a processor for evaluating characteristics of the sample based on the output signals and wherein the illumination path is configured to have a numerical aperture (NAI) less than the numerical aperture of the collection path (NAC) whereby the relative numerical aperture NAR≡NAI/NAC assumes a value less than 1.
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27. The apparatus of
28. The apparatus of claims 26 or 27 wherein the NAR is adjustable.
 The present application claims priority to U.S. Provisional Patent Application Serial No. 60/349,672, filed Jan. 16, 2002, which is incorporated herein by reference.
 The subject invention relates to the field of optical metrology, particularly broadband optical metrology tools for performing measurements of patterned thin films on semiconductor integrated circuits.
 A number of metrology tools are now available for performing optical measurements on semiconductors. Such tools can include spectroscopic reflectometers and spectroscopic ellipsometers. Examples of such tools can be found in U.S. Pat. Nos. 5,608,526 and 6,278,519, both incorporated by reference. Such tools typically include a broadband light source for generating a probe beam that is directed to reflect off the sample. Changes in intensity or polarization state of the beam as a function wavelength are monitored to yield information about the sample.
 Given the continuing shrinking feature size of semiconductor circuits, it is desirable to design the illumination system to provide a tightly focused probe beam to form a small spot on the sample surface. Several focusing assemblies have been developed for this purpose. These focusing assemblies can be formed from refractive or reflective elements or a combination of each (cadiatropic assemblies).
 For patterned samples, such as integrated circuits, the metrology instrument must measure within small test pads [i.e. often less than 50 microns wide] surrounded by a completely different material or film stack. The generation of adequate and meaningful contrast can be as important as resolution. Some of the difficulties in practice are:
 (a) The optics must accommodate ever-smaller feature size [critical dimension] and tighter position [overlay] requirements, for specific materials.
 (b) The optics must precisely locate the test feature boundaries, since any light falling on the surrounding features and collected by the detector can cause measurement error.
 (c) The optics between the source and detector must minimize the radiation falling on or detected from areas outside the smallest measurable test feature. This condition must be achieved over the instrument's entire wavelength range.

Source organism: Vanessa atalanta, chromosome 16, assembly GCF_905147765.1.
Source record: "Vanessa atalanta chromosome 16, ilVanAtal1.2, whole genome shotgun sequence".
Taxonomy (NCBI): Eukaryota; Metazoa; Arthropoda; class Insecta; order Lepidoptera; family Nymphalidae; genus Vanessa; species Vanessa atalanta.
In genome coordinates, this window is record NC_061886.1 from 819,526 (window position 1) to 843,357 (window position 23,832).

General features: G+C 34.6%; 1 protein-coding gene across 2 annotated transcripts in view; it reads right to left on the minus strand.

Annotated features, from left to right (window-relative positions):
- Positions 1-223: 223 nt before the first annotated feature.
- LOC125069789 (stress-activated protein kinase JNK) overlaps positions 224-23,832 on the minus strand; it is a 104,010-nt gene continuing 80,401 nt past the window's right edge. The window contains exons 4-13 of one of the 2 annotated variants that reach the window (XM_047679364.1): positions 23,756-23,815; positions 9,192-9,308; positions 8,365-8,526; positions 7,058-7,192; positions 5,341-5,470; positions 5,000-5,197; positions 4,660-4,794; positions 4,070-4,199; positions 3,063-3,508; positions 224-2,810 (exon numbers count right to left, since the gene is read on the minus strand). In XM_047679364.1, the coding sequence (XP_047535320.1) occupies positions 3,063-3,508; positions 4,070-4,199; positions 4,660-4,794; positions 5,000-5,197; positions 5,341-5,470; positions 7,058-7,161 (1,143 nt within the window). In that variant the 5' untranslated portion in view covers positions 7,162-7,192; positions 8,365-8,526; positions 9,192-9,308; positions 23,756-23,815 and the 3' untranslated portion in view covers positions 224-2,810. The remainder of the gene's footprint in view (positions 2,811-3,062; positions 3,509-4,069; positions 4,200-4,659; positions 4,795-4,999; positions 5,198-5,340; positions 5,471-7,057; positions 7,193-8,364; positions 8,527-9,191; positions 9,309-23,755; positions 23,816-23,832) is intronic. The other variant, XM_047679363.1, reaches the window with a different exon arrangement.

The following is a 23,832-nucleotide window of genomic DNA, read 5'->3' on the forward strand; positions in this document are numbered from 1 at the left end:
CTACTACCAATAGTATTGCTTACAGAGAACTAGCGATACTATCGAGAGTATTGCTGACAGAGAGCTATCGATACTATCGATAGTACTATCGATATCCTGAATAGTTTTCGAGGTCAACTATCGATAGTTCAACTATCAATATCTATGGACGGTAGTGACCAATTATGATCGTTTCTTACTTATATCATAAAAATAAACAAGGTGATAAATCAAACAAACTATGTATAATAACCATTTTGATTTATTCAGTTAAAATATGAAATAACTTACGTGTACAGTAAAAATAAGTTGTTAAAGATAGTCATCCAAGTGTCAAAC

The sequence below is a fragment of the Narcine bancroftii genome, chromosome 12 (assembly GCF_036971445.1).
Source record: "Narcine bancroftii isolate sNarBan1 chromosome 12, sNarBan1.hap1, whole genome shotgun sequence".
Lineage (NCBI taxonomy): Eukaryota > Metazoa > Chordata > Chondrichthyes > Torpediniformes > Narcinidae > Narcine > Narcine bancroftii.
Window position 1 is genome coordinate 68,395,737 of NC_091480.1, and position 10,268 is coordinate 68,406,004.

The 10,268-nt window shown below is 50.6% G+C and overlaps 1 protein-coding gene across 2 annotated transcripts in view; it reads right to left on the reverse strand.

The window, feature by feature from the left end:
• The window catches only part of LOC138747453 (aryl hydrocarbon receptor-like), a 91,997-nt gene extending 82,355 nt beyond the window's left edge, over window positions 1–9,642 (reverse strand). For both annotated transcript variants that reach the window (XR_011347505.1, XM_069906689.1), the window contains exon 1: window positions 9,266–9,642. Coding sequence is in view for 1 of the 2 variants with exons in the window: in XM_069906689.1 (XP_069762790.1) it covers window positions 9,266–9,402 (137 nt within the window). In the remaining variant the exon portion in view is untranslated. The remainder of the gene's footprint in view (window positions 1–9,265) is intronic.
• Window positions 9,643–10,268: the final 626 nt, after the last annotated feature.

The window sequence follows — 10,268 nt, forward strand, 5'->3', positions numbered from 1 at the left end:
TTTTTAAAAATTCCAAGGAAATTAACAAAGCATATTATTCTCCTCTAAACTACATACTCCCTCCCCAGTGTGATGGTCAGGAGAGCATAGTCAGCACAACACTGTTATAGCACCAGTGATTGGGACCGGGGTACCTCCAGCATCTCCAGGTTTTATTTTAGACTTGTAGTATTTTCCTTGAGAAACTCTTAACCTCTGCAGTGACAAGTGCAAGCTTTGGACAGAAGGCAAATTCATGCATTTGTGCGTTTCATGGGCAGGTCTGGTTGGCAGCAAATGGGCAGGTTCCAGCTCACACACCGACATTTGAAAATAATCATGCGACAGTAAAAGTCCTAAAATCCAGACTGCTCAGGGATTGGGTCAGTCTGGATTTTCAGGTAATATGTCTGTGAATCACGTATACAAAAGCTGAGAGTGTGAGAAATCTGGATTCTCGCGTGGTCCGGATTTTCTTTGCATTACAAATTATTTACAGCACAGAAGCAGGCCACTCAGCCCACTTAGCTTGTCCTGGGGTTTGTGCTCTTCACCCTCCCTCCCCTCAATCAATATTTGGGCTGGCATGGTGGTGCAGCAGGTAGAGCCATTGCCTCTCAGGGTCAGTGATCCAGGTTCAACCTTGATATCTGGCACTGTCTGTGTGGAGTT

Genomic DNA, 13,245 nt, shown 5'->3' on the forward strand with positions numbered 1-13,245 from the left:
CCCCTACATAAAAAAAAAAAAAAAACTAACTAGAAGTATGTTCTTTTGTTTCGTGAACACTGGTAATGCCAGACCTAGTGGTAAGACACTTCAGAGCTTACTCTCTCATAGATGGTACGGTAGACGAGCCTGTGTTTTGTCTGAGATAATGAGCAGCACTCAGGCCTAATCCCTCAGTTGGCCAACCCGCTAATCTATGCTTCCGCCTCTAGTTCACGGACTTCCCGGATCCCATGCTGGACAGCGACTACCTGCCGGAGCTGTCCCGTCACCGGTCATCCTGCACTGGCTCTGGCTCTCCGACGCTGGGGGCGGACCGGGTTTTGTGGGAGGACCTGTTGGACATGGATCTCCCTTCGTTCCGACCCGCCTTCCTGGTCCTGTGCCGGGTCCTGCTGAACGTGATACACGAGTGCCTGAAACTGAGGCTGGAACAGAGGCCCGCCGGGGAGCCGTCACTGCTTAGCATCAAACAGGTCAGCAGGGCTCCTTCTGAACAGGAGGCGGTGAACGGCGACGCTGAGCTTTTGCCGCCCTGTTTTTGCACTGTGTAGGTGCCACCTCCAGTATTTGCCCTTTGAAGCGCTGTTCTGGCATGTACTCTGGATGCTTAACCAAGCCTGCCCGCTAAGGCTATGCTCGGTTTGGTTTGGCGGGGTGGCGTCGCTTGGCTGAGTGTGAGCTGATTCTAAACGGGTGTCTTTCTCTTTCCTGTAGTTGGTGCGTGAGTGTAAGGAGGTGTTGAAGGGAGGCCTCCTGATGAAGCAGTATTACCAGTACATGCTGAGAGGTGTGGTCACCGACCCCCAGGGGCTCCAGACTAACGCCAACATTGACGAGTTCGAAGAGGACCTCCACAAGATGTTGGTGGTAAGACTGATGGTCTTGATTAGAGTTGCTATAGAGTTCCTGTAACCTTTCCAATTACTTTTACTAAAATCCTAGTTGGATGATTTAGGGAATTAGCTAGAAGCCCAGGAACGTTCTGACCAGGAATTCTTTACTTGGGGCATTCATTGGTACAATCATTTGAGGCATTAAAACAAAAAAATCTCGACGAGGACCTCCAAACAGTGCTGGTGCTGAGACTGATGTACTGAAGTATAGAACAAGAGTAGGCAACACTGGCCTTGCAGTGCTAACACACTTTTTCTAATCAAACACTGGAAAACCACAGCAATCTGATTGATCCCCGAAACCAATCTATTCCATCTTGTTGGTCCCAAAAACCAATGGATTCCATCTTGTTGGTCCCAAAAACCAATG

In such systems, it is important to understand and control the range of light illumination and collection angles. The sine of the maximum illumination half angle is commonly referred to as the illuminator numerical aperture, or NAI. The sine of the maximum collection half angle is commonly referred to as the collector numerical aperture, or NAC. The numerical aperture of each branch of the illumination system is set by the smallest or limiting aperture in that branch. The limiting aperture can be a separate physical element or be part of the focusing system (lens assembly) or other optical element.
 The most common practice in the art is to select NAI=NAC (typical microscope systems are set up this way). With this selection (equal angular ranges for illumination and collection systems) the collection optics only lightly apodizes the reflected probe beam and the system has high throughput. A significant shortcoming of this arrangement is reduced image contrast for small features; e.g. image contrast is inversely proportional to object spatial frequency and, although the imaging system can provide high contrast images of large features, the image contrast of small features is degraded.
 It is another common practice to set NAI>NAC and even NAI>>NAC. Note that the spherical aberration and the resolution of the collection optics are proportional to NAC while the system throughput is proportional to NAC 2. Decreasing NAC is advantageous since it reduces aperture dependent aberrations, e.g. spherical aberration. However, this reduction in aberrations comes at the cost of reduced throughput and degraded resolution. Reducing NAC has the further disadvantage that the collection aperture now heavily clips the reflected probe beam; this produces additional measurement error due to aperture dependent scatter and diffractive effects.
 Neither of the conventional practices is completely satisfactory for small-spot optical spectroscopic measurement systems.